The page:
Dubai is hoping one of the world’s fastest COVID-19 vaccination programs and rapid testing technology will help achieve its goal of holding the Expo 2020 event this year, after the coronavirus pandemic forced a delay.
The government is confident inoculation programs will be successful enough to open the Expo on Oct. 1 and says it’s still possible that 25 million people will visit the city for the six-month event.
The Expo, which Dubai has been preparing for a decade, is meant to be one of the biggest events globally this year and generate billions of dollars for the government. The resurgence of the virus in recent months has complicated the planning and led to questions about whether it will have to be downsized.
Tokyo, which is set to host the Olympics in July, is facing similar issues, though authorities there also insist the event will go ahead.
Discover how we can transform our lives at Terra - The Sustainability Pavilion. Book your tickets to Expo 2020 Pavilions Premiere at https://t.co/fq12ZQiN4X #ExpoPavilionsPremiere #Expo2020 #Dubai #UAE pic.twitter.com/E2AvZA4KPG— Expo 2020 Dubai (@expo2020dubai) January 16, 2021
“It is just not realistic to change your target number yet because your factors are super fluid, Expo 2020 Director General Reem al-Hashimi said in an interview with Bloomberg TV. “We’ve rolled out vaccinations in the UAE very aggressively, but so have many other countries around the world.
The United Arab Emirates, of which Dubai is a part, has administered almost 1.8 million vaccine doses and has the second-highest rates of inoculations per 100 people globally after Israel. The country has also led the way on testing per-capita, and al-Hashimi said that there will be a testing facility on site.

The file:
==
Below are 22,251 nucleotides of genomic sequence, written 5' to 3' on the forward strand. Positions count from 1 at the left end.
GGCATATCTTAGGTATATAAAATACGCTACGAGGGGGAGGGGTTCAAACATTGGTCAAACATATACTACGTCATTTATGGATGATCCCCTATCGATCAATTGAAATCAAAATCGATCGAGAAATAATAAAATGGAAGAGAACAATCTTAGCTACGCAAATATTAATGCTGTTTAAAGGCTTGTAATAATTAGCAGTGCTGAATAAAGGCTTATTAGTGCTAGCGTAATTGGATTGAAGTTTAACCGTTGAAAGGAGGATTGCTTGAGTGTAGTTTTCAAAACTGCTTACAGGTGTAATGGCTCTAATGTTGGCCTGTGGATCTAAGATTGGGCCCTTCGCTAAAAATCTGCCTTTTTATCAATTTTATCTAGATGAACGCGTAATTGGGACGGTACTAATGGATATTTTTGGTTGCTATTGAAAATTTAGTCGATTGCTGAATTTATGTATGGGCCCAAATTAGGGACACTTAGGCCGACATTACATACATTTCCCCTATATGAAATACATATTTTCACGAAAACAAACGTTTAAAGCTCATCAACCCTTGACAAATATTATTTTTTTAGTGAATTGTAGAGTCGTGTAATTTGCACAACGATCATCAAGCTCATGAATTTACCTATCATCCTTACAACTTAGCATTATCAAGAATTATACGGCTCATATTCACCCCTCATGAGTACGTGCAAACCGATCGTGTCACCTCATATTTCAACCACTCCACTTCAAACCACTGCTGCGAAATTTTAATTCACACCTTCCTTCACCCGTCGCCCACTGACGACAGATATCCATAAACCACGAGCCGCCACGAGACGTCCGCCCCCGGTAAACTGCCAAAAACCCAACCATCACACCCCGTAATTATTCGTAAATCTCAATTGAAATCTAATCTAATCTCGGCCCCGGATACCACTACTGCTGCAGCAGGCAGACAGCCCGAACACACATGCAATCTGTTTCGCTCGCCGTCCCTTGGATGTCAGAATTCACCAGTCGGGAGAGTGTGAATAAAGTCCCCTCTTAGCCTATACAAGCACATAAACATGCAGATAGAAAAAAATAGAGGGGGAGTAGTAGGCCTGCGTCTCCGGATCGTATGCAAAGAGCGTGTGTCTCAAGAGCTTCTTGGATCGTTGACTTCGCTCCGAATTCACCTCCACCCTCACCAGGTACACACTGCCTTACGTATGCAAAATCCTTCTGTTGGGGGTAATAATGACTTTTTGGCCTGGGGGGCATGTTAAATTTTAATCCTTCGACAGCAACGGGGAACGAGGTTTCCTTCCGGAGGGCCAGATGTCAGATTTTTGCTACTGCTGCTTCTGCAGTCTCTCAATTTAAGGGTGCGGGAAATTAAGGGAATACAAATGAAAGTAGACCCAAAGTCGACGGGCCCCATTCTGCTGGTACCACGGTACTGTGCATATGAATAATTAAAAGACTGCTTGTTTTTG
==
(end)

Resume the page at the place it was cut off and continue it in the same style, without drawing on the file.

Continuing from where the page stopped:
“We’re hopeful that come October, things should be better than where we were when we had to postpone the event last April, Al Hashimi said.
Dubai is also revisiting Expo 2020’s legacy as a commercial and residential space. The pandemic has aggravated a property slump in the emirate, the Middle East’s business hub, where excess supply and economic uncertainty have pushed down prices for years.
“We’re not going to harp on something if it doesn’t actually make sense anymore, al-Hashimi said. However, due to the distinctiveness of the site, “we’re not completely ruling it out entirely. We’re taking parts of it where it makes sense, but we’re also redesigning what the overall programming of the legacy of the site would look like.
The future of the site will still “be seeped in technology because this is a 5G site she said.
Expo 2020 will open a sustainability pavilion to the public on Jan. 22 until April 10. The opening of the new pavilion is a “teaser to the domestic audience as well as the international one about Dubai’s idea of sustainability, Al Hashimi said.